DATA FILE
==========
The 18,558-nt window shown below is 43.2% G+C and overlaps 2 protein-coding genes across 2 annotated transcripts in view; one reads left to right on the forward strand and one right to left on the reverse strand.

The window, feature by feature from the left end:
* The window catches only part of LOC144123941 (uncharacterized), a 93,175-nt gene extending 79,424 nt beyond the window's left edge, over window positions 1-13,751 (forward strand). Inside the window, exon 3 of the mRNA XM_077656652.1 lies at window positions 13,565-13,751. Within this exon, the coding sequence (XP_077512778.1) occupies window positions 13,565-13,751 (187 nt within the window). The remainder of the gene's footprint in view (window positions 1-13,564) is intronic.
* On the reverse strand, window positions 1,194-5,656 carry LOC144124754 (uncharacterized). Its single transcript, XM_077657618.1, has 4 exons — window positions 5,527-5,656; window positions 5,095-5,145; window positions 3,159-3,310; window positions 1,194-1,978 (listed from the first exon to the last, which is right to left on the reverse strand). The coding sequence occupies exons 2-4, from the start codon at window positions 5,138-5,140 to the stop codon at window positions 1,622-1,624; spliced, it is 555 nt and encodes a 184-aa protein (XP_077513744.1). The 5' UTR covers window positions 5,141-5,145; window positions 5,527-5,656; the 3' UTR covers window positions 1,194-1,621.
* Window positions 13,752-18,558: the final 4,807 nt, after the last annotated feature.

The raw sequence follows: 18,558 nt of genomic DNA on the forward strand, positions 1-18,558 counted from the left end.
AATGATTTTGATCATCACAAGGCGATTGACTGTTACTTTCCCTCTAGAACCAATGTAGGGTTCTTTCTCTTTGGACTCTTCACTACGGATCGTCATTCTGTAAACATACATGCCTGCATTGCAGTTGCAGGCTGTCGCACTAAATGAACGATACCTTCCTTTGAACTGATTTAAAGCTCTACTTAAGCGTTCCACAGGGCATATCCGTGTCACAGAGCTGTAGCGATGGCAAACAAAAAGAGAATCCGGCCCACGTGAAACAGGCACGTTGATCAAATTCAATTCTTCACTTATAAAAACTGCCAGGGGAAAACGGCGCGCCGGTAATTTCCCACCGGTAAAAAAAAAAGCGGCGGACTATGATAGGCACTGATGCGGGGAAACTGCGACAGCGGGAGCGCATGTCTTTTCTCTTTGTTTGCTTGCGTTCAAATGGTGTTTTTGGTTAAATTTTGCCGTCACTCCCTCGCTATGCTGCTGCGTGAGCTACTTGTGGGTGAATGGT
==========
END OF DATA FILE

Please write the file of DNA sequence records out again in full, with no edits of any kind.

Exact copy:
The 18,558-nt window shown below is 43.2% G+C and overlaps 2 protein-coding genes across 2 annotated transcripts in view; one reads left to right on the forward strand and one right to left on the reverse strand.

The window, feature by feature from the left end:
* The window catches only part of LOC144123941 (uncharacterized), a 93,175-nt gene extending 79,424 nt beyond the window's left edge, over window positions 1-13,751 (forward strand). Inside the window, exon 3 of the mRNA XM_077656652.1 lies at window positions 13,565-13,751. Within this exon, the coding sequence (XP_077512778.1) occupies window positions 13,565-13,751 (187 nt within the window). The remainder of the gene's footprint in view (window positions 1-13,564) is intronic.
* On the reverse strand, window positions 1,194-5,656 carry LOC144124754 (uncharacterized). Its single transcript, XM_077657618.1, has 4 exons — window positions 5,527-5,656; window positions 5,095-5,145; window positions 3,159-3,310; window positions 1,194-1,978 (listed from the first exon to the last, which is right to left on the reverse strand). The coding sequence occupies exons 2-4, from the start codon at window positions 5,138-5,140 to the stop codon at window positions 1,622-1,624; spliced, it is 555 nt and encodes a 184-aa protein (XP_077513744.1). The 5' UTR covers window positions 5,141-5,145; window positions 5,527-5,656; the 3' UTR covers window positions 1,194-1,621.
* Window positions 13,752-18,558: the final 4,807 nt, after the last annotated feature.

The raw sequence follows: 18,558 nt of genomic DNA on the forward strand, positions 1-18,558 counted from the left end.
AATGATTTTGATCATCACAAGGCGATTGACTGTTACTTTCCCTCTAGAACCAATGTAGGGTTCTTTCTCTTTGGACTCTTCACTACGGATCGTCATTCTGTAAACATACATGCCTGCATTGCAGTTGCAGGCTGTCGCACTAAATGAACGATACCTTCCTTTGAACTGATTTAAAGCTCTACTTAAGCGTTCCACAGGGCATATCCGTGTCACAGAGCTGTAGCGATGGCAAACAAAAAGAGAATCCGGCCCACGTGAAACAGGCACGTTGATCAAATTCAATTCTTCACTTATAAAAACTGCCAGGGGAAAACGGCGCGCCGGTAATTTCCCACCGGTAAAAAAAAAAGCGGCGGACTATGATAGGCACTGATGCGGGGAAACTGCGACAGCGGGAGCGCATGTCTTTTCTCTTTGTTTGCTTGCGTTCAAATGGTGTTTTTGGTTAAATTTTGCCGTCACTCCCTCGCTATGCTGCTGCGTGAGCTACTTGTGGGTGAATGGT